(1) Behold, bless ye the Lord, all servants of the Lord. which by night stand in the house of the Lord.

(2) Lift up your hands in the sanctuary and bless the Lord.

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    Thank you for your answer. I think this is a great summary of the 'physical' reasons we stand to sing. I realise there is a slight difference between my title and body. My aim was to explore more what the Bible itself says, or historical practices. For example, were the reasons you've cited written about in the first centuries of the church, and we've all just copied them since? – Korosia Jul 8 at 9:56
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    @Korosia Edited accordingly to cover your point raised. – Nigel J Jul 8 at 9:59
  • I agree it's primarily related to the physical actions involved in singing, I'd be interested to see if this pattern holds true elsewhere. "God is being addressed in what is being sung" - He is also addresed when we pray which is commonly done sitting down in the traditions I am fmailiar with. – Alan Dev Jul 8 at 20:14
  • If this were the primary reason, then folks would stand without being directed to. By the having the pastor or staff direct the congregation to stand, it becomes a religious observance (not a practical one), and one which congregation members are (somewhat) obliged to obey. I certainly would stand less often if given the choice! – jpaugh Jul 8 at 21:24
  • Singing, at least in the Psalter, is a proclamation of God's Glory, of what he has done, is doing, and will do. Perhaps we have it inverted. It is easier and better to sing when standing but maybe that is because we are supposed to be proclaiming the Glory of God when we sing and proclamations (biblically) are made when standing: The purpose is designed into the act. – Mike Borden Jul 8 at 21:59
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It is common for Christians to stand while singing in church because it is common to sing while standing regardless of context.

Standing allows the singer to make better usage of their diaphragm and lungs. Additionally, it may also result in a better timbre.

The University of Kansas has published a web page which briefly discusses posture for singers. It references books on singing technique which would likely provide a more detailed description of the biomechanics or technique involved. Music.SE also has a question on this (though no answer has been accepted yet). Though not a replicable form of evidence, I can verify from personal experience that voice students in university are trained to sing while standing.

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  • Welcome to SE-Christianity. Please see the Tour and Help as to the purpose and the functioning of the site. – Nigel J Jul 9 at 13:20
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I don't know your denomination, but in roman-catholic church there are times when you are standing and other times when you are sitting.

If a hymn is sung during the time when you are sitting (this is typically the case in the time between the lecture of the old testament and the lecture of the apostle's letter), the people are singing the hymn sitting.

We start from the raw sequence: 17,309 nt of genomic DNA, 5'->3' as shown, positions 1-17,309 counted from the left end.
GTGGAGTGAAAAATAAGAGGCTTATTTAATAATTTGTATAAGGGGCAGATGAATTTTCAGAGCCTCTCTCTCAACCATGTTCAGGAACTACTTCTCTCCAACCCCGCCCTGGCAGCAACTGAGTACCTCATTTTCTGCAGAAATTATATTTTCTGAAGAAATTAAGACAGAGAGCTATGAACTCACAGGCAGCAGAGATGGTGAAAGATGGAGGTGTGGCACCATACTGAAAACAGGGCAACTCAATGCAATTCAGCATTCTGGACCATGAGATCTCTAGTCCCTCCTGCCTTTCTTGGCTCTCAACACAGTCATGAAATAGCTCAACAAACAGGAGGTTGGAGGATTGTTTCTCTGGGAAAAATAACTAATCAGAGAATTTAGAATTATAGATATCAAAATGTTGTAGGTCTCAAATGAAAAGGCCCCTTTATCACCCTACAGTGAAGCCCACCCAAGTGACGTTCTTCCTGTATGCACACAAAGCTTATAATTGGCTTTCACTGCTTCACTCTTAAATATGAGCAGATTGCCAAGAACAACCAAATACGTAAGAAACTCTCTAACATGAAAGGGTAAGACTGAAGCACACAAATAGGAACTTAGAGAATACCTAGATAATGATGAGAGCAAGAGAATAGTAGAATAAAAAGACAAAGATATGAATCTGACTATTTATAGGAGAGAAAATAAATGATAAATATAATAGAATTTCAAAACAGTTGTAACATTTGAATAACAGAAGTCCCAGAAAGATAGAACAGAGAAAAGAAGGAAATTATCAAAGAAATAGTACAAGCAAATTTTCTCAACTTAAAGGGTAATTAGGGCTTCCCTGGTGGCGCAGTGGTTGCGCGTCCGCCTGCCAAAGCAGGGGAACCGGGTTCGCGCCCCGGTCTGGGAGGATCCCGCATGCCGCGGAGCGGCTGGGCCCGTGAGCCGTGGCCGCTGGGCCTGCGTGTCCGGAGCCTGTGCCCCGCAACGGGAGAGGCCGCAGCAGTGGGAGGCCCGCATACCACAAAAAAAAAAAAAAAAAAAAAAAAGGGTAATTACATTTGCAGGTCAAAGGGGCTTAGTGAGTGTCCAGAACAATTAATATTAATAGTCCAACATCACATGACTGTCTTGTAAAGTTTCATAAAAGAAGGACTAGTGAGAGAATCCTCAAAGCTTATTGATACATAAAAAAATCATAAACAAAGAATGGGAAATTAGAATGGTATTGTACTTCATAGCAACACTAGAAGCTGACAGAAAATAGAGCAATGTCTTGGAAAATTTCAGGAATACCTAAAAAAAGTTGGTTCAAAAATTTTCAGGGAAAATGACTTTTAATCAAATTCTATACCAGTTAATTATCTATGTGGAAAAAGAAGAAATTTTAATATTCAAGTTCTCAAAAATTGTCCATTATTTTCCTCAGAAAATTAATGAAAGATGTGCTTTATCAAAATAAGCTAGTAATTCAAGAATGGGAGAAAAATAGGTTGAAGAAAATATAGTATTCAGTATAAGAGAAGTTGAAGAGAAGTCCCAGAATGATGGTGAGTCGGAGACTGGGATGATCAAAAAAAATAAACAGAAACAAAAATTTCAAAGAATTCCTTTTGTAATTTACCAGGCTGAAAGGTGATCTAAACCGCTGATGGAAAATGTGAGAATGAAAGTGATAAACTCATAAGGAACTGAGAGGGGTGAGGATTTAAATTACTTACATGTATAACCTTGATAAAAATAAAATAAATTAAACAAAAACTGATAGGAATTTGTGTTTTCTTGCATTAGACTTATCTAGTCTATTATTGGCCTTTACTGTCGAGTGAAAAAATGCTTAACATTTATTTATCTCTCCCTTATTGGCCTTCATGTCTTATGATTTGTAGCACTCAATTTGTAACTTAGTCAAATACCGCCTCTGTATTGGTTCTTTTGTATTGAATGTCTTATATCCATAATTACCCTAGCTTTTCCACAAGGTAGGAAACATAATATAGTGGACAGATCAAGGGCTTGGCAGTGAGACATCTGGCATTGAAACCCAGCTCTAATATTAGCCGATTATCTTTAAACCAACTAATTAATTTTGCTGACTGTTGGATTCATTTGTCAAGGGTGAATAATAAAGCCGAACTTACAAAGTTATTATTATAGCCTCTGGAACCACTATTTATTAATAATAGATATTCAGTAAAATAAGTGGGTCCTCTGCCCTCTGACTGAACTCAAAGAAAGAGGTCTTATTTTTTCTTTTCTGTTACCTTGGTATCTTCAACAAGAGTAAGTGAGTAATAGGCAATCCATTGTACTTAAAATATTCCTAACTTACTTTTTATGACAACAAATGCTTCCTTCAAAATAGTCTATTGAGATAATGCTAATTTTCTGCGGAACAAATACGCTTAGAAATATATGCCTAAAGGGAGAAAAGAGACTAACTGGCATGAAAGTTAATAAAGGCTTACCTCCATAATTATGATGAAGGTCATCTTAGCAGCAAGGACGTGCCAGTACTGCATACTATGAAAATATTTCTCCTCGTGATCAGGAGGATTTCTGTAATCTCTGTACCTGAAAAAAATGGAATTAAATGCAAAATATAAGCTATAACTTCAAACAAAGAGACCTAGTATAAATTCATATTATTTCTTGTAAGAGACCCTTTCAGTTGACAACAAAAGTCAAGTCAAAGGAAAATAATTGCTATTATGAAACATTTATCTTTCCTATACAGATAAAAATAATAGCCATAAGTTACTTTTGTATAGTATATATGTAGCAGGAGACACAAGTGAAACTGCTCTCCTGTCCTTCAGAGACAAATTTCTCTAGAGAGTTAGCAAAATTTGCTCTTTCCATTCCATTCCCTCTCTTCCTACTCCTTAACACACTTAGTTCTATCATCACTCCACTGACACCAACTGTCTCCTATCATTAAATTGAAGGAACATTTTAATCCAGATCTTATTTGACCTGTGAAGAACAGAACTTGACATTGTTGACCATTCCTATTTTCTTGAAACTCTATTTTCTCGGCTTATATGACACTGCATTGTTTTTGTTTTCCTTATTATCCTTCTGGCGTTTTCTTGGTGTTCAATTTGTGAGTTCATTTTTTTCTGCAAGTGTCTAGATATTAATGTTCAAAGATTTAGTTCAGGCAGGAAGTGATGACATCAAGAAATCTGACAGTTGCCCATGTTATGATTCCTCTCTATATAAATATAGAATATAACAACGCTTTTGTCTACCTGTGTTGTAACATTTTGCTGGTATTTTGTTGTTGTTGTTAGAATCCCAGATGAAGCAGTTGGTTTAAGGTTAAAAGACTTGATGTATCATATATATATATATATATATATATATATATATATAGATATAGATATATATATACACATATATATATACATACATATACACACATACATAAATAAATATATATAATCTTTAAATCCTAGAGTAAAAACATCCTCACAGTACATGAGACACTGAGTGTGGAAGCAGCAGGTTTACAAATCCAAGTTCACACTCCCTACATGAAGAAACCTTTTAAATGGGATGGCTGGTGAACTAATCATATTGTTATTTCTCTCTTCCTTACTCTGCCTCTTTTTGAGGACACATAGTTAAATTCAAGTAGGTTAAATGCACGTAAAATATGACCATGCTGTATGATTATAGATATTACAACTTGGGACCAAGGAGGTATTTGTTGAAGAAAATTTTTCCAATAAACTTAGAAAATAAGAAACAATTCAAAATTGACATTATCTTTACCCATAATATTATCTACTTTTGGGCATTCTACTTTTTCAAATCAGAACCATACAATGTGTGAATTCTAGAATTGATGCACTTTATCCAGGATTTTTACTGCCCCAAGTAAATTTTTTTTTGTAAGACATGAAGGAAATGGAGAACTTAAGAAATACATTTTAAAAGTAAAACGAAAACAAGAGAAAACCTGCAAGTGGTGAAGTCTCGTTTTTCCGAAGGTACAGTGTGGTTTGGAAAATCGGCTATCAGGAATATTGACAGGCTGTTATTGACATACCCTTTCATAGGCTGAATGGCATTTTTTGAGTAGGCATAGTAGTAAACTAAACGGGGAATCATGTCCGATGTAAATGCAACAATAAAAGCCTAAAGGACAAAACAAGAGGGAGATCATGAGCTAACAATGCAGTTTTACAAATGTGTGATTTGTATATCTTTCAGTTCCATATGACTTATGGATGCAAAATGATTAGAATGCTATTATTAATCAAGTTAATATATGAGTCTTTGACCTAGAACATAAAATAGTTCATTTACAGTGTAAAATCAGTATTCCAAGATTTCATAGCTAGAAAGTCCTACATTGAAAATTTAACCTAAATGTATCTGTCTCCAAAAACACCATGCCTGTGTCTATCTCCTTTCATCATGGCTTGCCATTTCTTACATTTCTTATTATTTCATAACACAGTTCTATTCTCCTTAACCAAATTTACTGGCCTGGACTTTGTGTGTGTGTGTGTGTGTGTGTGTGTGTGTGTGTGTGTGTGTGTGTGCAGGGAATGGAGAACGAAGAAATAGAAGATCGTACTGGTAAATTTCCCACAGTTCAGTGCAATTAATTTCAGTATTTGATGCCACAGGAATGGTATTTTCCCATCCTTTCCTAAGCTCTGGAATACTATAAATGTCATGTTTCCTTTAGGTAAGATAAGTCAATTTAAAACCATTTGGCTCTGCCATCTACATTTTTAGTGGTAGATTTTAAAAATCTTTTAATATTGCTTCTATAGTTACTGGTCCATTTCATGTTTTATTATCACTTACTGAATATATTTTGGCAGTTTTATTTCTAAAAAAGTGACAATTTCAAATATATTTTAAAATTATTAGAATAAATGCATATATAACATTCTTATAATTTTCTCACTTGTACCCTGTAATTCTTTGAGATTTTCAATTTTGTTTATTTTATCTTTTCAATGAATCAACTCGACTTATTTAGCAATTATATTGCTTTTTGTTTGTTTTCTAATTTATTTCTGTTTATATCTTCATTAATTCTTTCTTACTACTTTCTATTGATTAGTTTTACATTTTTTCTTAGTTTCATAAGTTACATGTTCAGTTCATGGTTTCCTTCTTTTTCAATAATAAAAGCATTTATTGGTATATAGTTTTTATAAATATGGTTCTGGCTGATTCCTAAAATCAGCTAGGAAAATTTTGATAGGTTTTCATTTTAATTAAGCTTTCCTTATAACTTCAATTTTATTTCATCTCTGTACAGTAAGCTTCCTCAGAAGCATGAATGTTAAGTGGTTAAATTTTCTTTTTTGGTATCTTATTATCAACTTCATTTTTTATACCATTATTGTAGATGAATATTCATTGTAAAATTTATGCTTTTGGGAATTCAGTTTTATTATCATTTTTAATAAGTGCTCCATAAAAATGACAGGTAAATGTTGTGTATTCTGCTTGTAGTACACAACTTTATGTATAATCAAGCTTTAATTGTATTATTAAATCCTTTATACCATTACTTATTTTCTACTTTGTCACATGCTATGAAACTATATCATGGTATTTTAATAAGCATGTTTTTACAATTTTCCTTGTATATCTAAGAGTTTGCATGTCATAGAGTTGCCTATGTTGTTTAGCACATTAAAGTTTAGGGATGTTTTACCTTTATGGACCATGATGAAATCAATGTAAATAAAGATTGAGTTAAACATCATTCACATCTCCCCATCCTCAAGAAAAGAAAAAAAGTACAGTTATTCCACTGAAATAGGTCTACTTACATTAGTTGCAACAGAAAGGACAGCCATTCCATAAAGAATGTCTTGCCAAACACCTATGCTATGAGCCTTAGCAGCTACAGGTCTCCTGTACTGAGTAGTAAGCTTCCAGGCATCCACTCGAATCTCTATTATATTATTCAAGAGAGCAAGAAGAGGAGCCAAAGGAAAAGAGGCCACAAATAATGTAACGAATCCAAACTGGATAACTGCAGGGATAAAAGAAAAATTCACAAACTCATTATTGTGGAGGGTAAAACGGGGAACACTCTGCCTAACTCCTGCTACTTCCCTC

If it is sung during the time when you are standing, the people are singing the hymn standing.

This does not apply to choirs and solo singers in the mass:

Such musicians would always sing standing simply because singing is easier when standing and the sound is better;

for the same reason musicians in a non-religious concert would also sing standing.

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As for a Biblical basis, take a look at 2 Chronicles 5:12:

12 all the Levite singers who belonged to Asaph, to Heman, to Jeduthun, and to their sons and their brothers were clothed in fine fabric, holding cymbals, stringed instruments, and harps; they were standing east of the altar, and along with them 120 priests were sounding the trumpets.

When King David arranged for music at the temple, he also arranged for musical singers from within the Levites.

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  • Nicely done giving what OP asked for. – Mike Borden Jul 10 at 11:24
  • Welcome to SE-C. Please see the Tour and the Help (below, bottom left) as to the purpose and the functioning of the site. – Nigel J Jul 11 at 1:29
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One reason is it's a sign of respect. Most countries request you stand when the flag is presented, or the national anthem played. King George II supposedly did so during Handel's Messiah

If you’re one of the hundreds of thousands (or maybe millions) of people attending a performance of George Frideric Handel’s Messiah this holiday season, you may find yourself rising to your feet at the opening sounds of the famed “Hallelujah” chorus. That kind of audience behavior is an outlier in the concert hall — imagine the listeners rising to their feet at the finale of Beethoven’s Ninth Symphony.

So, how did this become tradition? Well, here’s the thing — we honestly don’t know. The most accepted reason is that King George II stood up during the chorus at the Messiah’s 1743 London premiere. Unfortunately, Snopes wasn’t around back then to fact-check any of the reasons given for that ascendant, magisterial behavior. Some believe the king was so moved by the music that he stood up to show his reverence. And, since it was considered good etiquette to stand when the king stood, the audience had to follow suit.

The hymn Stand Up, Stand up for Jesus suggests it as a victory march, or way to do spiritual battle

Stand up, stand up for Jesus,
Ye soldiers of the cross;
Lift high his royal banner,
It must not suffer loss.
From victory unto victory
His army shall he lead,
Till every foe is vanquished,
And Christ is Lord indeed.

Virtually all music ministers have the congregation stand for this one since it's somewhat silly to sit through a song about standing